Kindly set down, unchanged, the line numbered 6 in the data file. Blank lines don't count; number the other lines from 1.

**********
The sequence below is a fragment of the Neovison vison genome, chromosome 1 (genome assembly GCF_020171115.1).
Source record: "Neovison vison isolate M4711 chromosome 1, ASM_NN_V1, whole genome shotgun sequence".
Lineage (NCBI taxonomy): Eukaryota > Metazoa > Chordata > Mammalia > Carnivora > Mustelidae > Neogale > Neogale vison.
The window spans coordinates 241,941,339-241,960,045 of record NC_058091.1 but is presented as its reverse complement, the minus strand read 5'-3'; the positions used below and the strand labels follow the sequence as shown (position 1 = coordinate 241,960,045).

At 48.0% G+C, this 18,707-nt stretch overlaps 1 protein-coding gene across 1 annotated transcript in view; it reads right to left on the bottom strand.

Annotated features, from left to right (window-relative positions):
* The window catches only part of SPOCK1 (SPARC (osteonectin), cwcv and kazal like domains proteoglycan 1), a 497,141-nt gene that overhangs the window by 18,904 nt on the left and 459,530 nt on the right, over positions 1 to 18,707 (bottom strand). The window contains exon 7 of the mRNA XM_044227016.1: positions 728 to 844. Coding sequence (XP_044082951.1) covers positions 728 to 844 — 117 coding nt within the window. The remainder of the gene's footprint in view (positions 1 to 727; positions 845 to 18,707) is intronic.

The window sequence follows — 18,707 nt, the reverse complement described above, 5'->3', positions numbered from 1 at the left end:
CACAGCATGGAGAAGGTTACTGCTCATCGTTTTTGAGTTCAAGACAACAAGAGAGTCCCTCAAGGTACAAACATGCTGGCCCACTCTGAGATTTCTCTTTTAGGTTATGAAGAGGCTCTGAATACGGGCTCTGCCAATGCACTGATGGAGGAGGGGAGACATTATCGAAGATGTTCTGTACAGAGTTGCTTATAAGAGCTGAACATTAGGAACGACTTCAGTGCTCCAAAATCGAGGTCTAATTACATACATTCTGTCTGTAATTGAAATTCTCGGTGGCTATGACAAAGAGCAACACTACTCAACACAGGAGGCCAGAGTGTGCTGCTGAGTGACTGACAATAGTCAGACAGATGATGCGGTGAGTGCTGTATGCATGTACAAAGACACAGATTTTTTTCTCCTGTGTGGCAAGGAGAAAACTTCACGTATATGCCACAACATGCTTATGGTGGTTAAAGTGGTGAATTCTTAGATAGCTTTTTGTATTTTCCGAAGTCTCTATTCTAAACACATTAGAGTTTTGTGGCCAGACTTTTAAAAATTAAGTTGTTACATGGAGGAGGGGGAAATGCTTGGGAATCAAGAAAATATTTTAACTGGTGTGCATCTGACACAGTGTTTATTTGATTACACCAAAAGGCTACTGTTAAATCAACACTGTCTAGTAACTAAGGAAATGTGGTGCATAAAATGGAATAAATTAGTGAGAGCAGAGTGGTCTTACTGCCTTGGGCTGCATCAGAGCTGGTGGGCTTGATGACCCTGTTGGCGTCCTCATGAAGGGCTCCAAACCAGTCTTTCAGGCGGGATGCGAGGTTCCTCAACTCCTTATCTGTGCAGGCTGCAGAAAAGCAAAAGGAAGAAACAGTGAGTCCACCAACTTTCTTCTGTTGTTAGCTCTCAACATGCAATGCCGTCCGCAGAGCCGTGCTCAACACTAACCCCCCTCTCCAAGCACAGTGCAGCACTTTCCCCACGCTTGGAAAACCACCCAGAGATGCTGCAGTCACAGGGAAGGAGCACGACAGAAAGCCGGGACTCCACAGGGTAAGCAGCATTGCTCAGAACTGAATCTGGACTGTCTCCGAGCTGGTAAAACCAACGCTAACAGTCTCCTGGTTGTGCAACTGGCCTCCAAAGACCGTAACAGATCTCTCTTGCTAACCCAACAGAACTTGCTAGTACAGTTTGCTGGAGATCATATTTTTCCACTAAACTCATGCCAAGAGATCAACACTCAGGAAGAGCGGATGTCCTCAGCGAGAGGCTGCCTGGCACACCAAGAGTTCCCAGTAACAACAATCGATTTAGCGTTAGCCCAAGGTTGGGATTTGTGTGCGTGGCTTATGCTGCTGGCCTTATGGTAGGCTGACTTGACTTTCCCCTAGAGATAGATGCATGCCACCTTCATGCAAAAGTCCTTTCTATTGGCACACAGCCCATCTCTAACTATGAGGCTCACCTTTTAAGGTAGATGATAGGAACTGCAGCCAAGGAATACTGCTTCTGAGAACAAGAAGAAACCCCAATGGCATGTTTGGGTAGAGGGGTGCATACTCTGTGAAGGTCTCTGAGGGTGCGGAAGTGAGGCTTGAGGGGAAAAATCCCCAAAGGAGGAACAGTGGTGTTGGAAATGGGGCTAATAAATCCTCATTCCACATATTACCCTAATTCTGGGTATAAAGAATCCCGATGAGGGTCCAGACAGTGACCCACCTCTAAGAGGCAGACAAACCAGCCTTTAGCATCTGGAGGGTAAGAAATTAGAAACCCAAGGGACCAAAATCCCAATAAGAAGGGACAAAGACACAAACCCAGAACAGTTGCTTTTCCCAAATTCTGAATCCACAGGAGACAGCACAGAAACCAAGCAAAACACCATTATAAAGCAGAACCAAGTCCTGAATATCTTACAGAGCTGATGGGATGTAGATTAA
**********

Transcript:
Annotated features, from left to right (window-relative positions):